marcofriend writes:

ajm3s,
I appreciate your insights and your common sense approach. My "compromise" statement was not meant as a pro or con statement as I also agree that the Marriott (Mass Mutual) has gotten much from Marco Island. I just didn't want misinformation stated (such as the bridge over Collier Blvd and a 4 story facility being built) to influence the debate when those statements are not accurate.

Hopefully our Planning Board and City Council will vet this issue thoroughly so that the residents of Marco are not squeezed further.

ajm3s writes:

in response to marcofriend:

ajm3s,
I appreciate your insights and your common sense approach. My "compromise" statement was not meant as a pro or con statement as I also agree that the Marriott (Mass Mutual) has gotten much from Marco Island. I just didn't want misinformation stated (such as the bridge over Collier Blvd and a 4 story facility being built) to influence the debate when those statements are not accurate.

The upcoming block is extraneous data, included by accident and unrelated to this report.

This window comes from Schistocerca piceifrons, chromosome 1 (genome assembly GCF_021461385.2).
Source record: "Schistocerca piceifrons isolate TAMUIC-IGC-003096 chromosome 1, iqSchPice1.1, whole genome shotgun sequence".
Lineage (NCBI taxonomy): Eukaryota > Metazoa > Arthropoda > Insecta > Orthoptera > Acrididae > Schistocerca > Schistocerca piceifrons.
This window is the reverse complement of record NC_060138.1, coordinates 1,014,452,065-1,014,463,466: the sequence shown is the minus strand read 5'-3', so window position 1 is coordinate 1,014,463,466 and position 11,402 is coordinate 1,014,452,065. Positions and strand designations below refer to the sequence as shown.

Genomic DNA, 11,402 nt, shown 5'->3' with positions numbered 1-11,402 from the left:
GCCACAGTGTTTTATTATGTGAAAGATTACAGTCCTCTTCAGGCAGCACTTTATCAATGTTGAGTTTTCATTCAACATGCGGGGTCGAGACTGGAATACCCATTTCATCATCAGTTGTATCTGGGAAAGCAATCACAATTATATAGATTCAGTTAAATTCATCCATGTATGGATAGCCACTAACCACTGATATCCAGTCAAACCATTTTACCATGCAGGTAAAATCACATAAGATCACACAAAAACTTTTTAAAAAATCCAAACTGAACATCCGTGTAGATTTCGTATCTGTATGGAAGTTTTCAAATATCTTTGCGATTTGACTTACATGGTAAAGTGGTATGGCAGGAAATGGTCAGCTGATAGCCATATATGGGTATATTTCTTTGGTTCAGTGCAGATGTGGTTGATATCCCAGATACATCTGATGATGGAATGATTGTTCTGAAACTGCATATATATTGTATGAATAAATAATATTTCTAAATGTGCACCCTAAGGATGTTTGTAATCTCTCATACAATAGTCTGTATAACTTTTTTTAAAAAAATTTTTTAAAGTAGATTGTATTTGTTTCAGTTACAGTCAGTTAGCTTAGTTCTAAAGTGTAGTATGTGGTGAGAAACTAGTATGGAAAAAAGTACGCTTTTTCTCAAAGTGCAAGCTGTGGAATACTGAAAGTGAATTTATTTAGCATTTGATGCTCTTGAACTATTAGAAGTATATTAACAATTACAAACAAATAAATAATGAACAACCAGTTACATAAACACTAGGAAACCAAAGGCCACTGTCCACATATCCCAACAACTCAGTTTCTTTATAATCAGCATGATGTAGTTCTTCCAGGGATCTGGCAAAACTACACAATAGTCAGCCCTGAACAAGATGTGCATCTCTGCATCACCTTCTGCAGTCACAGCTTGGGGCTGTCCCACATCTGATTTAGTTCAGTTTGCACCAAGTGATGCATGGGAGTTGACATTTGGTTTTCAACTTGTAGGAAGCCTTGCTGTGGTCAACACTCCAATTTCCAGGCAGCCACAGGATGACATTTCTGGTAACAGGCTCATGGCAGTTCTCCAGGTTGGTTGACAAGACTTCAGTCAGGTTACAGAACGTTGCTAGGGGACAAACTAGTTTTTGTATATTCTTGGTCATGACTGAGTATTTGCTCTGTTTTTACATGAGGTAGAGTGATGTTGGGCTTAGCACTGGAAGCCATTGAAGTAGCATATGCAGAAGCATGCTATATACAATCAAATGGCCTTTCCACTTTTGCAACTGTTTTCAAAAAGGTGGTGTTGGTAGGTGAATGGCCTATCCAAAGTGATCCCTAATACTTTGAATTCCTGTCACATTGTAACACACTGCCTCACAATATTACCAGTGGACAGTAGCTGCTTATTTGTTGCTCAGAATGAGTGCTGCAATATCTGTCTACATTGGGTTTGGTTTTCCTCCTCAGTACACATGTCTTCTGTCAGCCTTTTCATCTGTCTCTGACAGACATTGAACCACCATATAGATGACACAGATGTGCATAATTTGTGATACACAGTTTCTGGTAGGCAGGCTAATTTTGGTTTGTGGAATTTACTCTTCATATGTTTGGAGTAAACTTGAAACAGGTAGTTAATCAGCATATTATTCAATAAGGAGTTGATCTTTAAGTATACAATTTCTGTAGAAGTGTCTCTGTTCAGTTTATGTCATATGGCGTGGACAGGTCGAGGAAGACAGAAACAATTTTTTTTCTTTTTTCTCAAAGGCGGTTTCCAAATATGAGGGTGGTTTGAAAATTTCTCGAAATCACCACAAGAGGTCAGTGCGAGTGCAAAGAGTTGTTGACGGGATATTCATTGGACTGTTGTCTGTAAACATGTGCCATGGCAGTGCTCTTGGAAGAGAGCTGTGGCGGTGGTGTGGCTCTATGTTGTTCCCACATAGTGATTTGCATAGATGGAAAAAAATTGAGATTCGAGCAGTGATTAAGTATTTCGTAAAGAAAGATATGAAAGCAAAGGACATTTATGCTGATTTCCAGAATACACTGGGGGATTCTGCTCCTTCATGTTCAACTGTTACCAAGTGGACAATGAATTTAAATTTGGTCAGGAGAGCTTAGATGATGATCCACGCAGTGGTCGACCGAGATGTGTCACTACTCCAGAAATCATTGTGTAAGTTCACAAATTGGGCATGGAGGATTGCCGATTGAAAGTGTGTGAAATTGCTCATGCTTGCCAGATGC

Hopefully our Planning Board and City Council will vet this issue thoroughly so that the residents of Marco are not squeezed further.

Agreed, but I am very very leery of changes to PUD's when the language was very clear in 2001.

Page 15 of agreement clearly states:

"In no case, shall above grade buildings or elevated structures, including parking structures be permitted on the east side of Collier Boulevard, other than elevated tennis courts as provided in Section 4.19(b) o this PUD."

http://www.cityofmarcoisland.com/modu...

And I expect, those that are more informed will keep me on the straight and narrow....and caution me when I get ahead of myself.

But this is a BIG deal and quite frankly this is just more commercial creep while the city pretends it can revitalize the Midtown District by offering incentives like density transfers to further diminish the quality on this island.

Again, appreciate comments by others, and especially yours.

Konfuzius writes:

Despite MICA Marco Island is still a paradise.